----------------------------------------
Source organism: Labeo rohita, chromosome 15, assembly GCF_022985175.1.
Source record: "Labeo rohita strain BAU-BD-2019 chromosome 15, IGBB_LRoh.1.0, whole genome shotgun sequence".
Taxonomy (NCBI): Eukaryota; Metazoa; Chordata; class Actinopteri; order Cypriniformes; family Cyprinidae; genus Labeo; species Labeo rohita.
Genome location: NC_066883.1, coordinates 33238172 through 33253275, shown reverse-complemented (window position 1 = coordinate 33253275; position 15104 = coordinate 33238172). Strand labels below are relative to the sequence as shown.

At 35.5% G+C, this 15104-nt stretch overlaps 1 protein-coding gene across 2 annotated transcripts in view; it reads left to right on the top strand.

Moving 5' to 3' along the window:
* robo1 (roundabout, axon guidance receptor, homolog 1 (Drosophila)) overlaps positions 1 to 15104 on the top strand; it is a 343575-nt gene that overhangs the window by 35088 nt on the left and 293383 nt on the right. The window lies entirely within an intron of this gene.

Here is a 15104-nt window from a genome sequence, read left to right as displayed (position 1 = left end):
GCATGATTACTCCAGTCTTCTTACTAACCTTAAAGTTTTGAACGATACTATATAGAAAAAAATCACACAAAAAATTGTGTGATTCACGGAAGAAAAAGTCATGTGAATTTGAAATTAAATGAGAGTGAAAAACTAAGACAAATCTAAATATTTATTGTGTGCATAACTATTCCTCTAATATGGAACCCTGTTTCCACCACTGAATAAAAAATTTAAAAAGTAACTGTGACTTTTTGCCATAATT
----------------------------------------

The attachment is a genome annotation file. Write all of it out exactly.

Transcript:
Source organism: Labeo rohita, chromosome 15, assembly GCF_022985175.1.
Source record: "Labeo rohita strain BAU-BD-2019 chromosome 15, IGBB_LRoh.1.0, whole genome shotgun sequence".
Taxonomy (NCBI): Eukaryota; Metazoa; Chordata; class Actinopteri; order Cypriniformes; family Cyprinidae; genus Labeo; species Labeo rohita.
Genome location: NC_066883.1, coordinates 33238172 through 33253275, shown reverse-complemented (window position 1 = coordinate 33253275; position 15104 = coordinate 33238172). Strand labels below are relative to the sequence as shown.

At 35.5% G+C, this 15104-nt stretch overlaps 1 protein-coding gene across 2 annotated transcripts in view; it reads left to right on the top strand.

Moving 5' to 3' along the window:
* robo1 (roundabout, axon guidance receptor, homolog 1 (Drosophila)) overlaps positions 1 to 15104 on the top strand; it is a 343575-nt gene that overhangs the window by 35088 nt on the left and 293383 nt on the right. The window lies entirely within an intron of this gene.

Here is a 15104-nt window from a genome sequence, read left to right as displayed (position 1 = left end):
GCATGATTACTCCAGTCTTCTTACTAACCTTAAAGTTTTGAACGATACTATATAGAAAAAAATCACACAAAAAATTGTGTGATTCACGGAAGAAAAAGTCATGTGAATTTGAAATTAAATGAGAGTGAAAAACTAAGACAAATCTAAATATTTATTGTGTGCATAACTATTCCTCTAATATGGAACCCTGTTTCCACCACTGAATAAAAAATTTAAAAAGTAACTGTGACTTTTTGCCATAATT